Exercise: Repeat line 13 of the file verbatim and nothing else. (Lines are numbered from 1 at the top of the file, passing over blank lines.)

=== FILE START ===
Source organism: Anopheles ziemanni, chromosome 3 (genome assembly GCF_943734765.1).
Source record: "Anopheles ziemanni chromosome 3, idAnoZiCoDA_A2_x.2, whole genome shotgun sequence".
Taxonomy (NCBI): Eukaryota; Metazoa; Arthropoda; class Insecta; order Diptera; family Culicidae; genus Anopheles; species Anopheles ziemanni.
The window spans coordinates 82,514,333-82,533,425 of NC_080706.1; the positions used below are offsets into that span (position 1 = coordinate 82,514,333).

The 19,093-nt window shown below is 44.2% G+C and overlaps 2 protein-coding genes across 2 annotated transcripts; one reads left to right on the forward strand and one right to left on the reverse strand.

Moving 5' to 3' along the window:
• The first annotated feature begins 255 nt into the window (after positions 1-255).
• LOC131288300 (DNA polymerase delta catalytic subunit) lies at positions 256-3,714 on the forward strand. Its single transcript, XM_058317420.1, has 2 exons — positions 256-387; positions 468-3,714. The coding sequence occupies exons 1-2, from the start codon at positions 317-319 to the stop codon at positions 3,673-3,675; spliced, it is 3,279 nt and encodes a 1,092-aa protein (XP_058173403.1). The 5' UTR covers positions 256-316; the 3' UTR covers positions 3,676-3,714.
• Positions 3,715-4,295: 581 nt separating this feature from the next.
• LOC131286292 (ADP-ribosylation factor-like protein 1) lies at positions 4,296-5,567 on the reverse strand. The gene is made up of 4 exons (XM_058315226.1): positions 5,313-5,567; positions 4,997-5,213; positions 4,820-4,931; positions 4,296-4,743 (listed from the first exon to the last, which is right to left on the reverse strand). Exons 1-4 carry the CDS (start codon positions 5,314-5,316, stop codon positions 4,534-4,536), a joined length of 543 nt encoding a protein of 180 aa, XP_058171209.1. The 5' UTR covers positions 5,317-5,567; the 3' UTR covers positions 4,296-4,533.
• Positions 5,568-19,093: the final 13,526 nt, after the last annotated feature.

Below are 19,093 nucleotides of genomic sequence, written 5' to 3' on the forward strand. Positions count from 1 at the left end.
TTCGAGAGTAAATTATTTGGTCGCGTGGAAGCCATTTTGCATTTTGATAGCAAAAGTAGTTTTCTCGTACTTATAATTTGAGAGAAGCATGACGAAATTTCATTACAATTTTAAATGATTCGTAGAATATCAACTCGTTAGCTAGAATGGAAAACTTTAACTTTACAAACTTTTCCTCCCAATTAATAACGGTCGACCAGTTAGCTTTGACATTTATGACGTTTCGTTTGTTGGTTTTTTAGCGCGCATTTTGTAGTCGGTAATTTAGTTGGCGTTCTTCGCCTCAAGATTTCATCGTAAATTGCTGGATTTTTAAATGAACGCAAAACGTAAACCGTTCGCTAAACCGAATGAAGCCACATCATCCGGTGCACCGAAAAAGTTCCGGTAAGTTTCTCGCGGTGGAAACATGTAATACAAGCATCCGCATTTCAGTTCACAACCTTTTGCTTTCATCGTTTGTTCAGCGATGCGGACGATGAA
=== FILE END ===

TTCGAGAGTAAATTATTTGGTCGCGTGGAAGCCATTTTGCATTTTGATAGCAAAAGTAGTTTTCTCGTACTTATAATTTGAGAGAAGCATGACGAAATTTCATTACAATTTTAAATGATTCGTAGAATATCAACTCGTTAGCTAGAATGGAAAACTTTAACTTTACAAACTTTTCCTCCCAATTAATAACGGTCGACCAGTTAGCTTTGACATTTATGACGTTTCGTTTGTTGGTTTTTTAGCGCGCATTTTGTAGTCGGTAATTTAGTTGGCGTTCTTCGCCTCAAGATTTCATCGTAAATTGCTGGATTTTTAAATGAACGCAAAACGTAAACCGTTCGCTAAACCGAATGAAGCCACATCATCCGGTGCACCGAAAAAGTTCCGGTAAGTTTCTCGCGGTGGAAACATGTAATACAAGCATCCGCATTTCAGTTCACAACCTTTTGCTTTCATCGTTTGTTCAGCGATGCGGACGATGAA